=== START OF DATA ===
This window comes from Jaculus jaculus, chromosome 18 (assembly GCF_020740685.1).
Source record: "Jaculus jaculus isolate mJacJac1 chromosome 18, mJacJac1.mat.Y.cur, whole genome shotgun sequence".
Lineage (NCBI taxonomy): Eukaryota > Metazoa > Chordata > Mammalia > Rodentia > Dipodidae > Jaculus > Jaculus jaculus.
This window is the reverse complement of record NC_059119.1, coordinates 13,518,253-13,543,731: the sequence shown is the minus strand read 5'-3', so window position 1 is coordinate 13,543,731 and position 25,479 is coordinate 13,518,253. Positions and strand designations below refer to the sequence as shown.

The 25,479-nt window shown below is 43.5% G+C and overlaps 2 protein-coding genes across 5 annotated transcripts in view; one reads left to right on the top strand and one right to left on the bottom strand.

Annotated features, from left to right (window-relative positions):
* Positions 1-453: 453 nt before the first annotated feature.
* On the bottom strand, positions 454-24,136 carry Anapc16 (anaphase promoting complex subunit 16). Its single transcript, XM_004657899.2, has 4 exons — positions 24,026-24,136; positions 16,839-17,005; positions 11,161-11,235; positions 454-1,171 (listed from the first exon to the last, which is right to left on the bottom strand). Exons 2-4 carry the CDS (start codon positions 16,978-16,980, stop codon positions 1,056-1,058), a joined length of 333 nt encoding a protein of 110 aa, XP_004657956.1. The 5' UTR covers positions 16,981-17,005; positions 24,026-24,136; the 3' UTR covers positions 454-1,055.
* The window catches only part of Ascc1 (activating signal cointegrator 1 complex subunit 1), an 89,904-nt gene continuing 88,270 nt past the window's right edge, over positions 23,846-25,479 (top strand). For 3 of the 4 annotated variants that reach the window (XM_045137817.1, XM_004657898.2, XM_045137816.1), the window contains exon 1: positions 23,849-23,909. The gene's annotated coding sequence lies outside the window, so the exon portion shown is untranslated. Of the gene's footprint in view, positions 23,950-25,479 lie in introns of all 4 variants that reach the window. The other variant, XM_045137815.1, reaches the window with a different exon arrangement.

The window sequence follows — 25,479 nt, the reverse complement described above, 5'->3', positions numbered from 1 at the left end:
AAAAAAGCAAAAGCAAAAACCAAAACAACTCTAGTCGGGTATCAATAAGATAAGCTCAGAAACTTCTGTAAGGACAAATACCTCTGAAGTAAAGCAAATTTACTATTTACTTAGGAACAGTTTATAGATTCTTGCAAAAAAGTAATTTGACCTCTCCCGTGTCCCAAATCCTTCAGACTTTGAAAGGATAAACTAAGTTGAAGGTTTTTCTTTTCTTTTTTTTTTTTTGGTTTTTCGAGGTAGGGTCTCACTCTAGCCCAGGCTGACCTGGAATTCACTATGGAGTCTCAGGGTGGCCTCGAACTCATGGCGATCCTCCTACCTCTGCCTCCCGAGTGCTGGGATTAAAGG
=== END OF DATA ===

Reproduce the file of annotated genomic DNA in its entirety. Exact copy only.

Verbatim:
This window comes from Jaculus jaculus, chromosome 18 (assembly GCF_020740685.1).
Source record: "Jaculus jaculus isolate mJacJac1 chromosome 18, mJacJac1.mat.Y.cur, whole genome shotgun sequence".
Lineage (NCBI taxonomy): Eukaryota > Metazoa > Chordata > Mammalia > Rodentia > Dipodidae > Jaculus > Jaculus jaculus.
This window is the reverse complement of record NC_059119.1, coordinates 13,518,253-13,543,731: the sequence shown is the minus strand read 5'-3', so window position 1 is coordinate 13,543,731 and position 25,479 is coordinate 13,518,253. Positions and strand designations below refer to the sequence as shown.

The 25,479-nt window shown below is 43.5% G+C and overlaps 2 protein-coding genes across 5 annotated transcripts in view; one reads left to right on the top strand and one right to left on the bottom strand.

Annotated features, from left to right (window-relative positions):
* Positions 1-453: 453 nt before the first annotated feature.
* On the bottom strand, positions 454-24,136 carry Anapc16 (anaphase promoting complex subunit 16). Its single transcript, XM_004657899.2, has 4 exons — positions 24,026-24,136; positions 16,839-17,005; positions 11,161-11,235; positions 454-1,171 (listed from the first exon to the last, which is right to left on the bottom strand). Exons 2-4 carry the CDS (start codon positions 16,978-16,980, stop codon positions 1,056-1,058), a joined length of 333 nt encoding a protein of 110 aa, XP_004657956.1. The 5' UTR covers positions 16,981-17,005; positions 24,026-24,136; the 3' UTR covers positions 454-1,055.
* The window catches only part of Ascc1 (activating signal cointegrator 1 complex subunit 1), an 89,904-nt gene continuing 88,270 nt past the window's right edge, over positions 23,846-25,479 (top strand). For 3 of the 4 annotated variants that reach the window (XM_045137817.1, XM_004657898.2, XM_045137816.1), the window contains exon 1: positions 23,849-23,909. The gene's annotated coding sequence lies outside the window, so the exon portion shown is untranslated. Of the gene's footprint in view, positions 23,950-25,479 lie in introns of all 4 variants that reach the window. The other variant, XM_045137815.1, reaches the window with a different exon arrangement.

The window sequence follows — 25,479 nt, the reverse complement described above, 5'->3', positions numbered from 1 at the left end:
AAAAAAGCAAAAGCAAAAACCAAAACAACTCTAGTCGGGTATCAATAAGATAAGCTCAGAAACTTCTGTAAGGACAAATACCTCTGAAGTAAAGCAAATTTACTATTTACTTAGGAACAGTTTATAGATTCTTGCAAAAAAGTAATTTGACCTCTCCCGTGTCCCAAATCCTTCAGACTTTGAAAGGATAAACTAAGTTGAAGGTTTTTCTTTTCTTTTTTTTTTTTTGGTTTTTCGAGGTAGGGTCTCACTCTAGCCCAGGCTGACCTGGAATTCACTATGGAGTCTCAGGGTGGCCTCGAACTCATGGCGATCCTCCTACCTCTGCCTCCCGAGTGCTGGGATTAAAGG